During the snowfall event, streets are typically opened with one pass through initially, so as to make it just passable for drivers. As weather conditions change, we often alter our snow-clearing strategies in the midst of the snow removal operations to control drifting snow and ice or address other special emergency situations. Plow drivers often end up making multiple passes in order to clear a path on a street.
The downtown parking garage is waiving nighttime parking restrictions this week and will allow overnight parking to get cars off the streets to help plows clean up downtown and improve parking. Parked cars can stay in the garage until 11 a.m. before they risk an overtime citation.
The Red Cross has not opened a shelter at this time but is ready to do so if needed. If the situation dictates, they have secured shelter opportunities in Bend and La Pine. The Bend shelter would be located at the Bend Senior Center, 1600 SE Reed Market Road. The La Pine shelter would be located at the Calvary Chapel, located at 16430 Third Street.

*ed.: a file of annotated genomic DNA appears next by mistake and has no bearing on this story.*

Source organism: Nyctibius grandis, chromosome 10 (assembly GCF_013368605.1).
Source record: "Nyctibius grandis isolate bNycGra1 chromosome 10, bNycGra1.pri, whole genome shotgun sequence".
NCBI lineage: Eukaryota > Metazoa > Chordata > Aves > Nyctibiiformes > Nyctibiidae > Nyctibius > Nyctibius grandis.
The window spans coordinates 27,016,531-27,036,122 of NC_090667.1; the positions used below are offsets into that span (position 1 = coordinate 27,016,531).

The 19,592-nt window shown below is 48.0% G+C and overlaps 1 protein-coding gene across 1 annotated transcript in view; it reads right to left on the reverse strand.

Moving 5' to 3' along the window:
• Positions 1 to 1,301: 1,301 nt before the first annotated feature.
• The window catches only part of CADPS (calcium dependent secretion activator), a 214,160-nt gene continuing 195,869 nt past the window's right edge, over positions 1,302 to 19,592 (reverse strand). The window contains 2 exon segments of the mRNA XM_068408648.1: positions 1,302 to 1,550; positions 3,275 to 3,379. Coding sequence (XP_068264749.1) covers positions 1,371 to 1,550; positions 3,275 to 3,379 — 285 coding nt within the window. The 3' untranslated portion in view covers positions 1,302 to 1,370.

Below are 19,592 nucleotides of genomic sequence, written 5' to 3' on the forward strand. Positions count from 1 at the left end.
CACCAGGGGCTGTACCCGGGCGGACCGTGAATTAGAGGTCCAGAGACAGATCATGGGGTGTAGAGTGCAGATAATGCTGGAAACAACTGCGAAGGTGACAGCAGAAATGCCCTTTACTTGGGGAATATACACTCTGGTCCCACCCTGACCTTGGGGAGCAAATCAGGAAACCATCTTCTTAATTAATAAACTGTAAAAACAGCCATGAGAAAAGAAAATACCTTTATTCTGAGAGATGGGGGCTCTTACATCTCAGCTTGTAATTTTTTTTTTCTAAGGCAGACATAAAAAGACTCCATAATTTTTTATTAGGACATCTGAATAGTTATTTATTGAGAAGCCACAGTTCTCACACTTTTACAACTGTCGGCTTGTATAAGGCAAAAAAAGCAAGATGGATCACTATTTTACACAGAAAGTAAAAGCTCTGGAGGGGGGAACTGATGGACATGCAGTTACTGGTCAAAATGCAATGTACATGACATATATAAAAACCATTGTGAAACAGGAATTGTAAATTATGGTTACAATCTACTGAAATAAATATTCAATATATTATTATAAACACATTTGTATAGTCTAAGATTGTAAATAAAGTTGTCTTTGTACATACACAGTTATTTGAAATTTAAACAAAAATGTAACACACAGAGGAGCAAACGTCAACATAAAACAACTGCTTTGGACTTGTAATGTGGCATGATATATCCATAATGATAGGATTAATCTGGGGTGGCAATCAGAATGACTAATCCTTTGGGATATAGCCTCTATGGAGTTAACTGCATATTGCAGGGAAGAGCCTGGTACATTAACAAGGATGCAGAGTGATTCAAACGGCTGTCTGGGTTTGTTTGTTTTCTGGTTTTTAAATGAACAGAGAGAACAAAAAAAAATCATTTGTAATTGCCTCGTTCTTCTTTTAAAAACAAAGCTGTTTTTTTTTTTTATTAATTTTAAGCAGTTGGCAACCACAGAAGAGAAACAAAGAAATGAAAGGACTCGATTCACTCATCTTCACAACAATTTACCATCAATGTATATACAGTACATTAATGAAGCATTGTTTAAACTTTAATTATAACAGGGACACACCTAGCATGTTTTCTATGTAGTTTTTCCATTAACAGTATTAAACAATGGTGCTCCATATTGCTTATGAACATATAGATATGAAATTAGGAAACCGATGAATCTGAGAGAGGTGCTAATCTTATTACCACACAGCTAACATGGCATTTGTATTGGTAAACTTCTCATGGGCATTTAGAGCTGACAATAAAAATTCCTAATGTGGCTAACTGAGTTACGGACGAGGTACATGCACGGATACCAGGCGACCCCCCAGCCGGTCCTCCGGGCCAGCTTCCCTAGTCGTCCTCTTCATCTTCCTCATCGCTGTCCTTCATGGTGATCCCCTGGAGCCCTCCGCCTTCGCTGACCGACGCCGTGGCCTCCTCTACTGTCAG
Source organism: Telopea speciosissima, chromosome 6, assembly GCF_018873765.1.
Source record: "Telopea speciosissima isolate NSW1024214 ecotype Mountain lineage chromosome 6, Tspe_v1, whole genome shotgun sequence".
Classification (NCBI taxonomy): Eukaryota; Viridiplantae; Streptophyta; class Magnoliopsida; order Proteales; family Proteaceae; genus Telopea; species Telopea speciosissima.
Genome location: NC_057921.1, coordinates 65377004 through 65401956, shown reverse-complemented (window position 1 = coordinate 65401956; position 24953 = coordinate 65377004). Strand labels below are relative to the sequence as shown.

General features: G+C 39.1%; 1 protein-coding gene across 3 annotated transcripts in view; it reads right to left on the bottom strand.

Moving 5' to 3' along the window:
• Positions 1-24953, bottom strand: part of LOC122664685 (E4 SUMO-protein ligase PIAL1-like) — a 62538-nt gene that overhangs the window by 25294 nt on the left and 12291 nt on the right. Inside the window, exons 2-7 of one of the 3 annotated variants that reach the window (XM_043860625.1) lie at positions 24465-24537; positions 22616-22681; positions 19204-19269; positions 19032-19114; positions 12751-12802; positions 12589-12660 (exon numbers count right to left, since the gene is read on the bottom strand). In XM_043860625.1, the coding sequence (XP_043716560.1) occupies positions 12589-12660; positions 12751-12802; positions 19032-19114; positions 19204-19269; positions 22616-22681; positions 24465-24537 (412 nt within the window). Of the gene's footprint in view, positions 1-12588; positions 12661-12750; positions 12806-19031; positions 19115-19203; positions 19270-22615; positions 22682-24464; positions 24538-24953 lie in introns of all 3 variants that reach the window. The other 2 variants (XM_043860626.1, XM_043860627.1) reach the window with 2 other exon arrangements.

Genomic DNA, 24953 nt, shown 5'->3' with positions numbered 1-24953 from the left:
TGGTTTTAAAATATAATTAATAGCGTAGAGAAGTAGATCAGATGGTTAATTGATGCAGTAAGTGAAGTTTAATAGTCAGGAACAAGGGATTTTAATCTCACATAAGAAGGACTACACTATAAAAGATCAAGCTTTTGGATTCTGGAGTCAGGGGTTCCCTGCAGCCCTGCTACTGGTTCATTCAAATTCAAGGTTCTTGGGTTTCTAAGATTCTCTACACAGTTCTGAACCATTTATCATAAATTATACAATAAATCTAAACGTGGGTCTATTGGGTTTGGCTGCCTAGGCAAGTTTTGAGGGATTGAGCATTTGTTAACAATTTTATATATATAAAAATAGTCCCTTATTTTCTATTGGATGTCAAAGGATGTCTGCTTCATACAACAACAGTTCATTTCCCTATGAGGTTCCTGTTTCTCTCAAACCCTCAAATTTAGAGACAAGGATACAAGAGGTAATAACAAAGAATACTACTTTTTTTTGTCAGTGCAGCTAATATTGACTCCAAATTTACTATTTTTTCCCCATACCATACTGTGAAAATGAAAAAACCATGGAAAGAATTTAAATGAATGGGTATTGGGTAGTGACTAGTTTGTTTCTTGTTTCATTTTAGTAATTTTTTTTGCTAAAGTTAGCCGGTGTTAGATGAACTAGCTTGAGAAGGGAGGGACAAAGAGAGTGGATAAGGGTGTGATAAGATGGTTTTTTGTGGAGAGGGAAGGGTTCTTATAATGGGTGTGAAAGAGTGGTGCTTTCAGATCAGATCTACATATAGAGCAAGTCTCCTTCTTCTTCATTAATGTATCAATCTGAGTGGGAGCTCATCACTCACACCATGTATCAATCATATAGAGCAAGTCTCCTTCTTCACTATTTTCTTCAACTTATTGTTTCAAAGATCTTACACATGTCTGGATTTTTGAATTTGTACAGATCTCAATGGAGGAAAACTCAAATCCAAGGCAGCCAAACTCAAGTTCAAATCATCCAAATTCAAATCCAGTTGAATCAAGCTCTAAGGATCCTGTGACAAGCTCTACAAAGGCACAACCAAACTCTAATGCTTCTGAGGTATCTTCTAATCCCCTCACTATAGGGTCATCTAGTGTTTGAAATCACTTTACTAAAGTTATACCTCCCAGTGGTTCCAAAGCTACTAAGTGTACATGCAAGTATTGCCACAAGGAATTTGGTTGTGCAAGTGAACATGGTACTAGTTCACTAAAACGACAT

The most efficient way to contact the Red Cross at this moment is through 211. If the situation dictates, Red Cross Corporate will designate a 1-800 number. As of now this number has not been created as we are in a pre-emptive position.
Deschutes County Roads
If you have questions about snow plowing and removal in rural Deschutes County, please call the Deschutes County Road Department at 541-388-6581. As a reminder, many rural residents live on Local Access Roads that are not maintained or plowed by the Deschutes County Road Department.
Cascades East Transit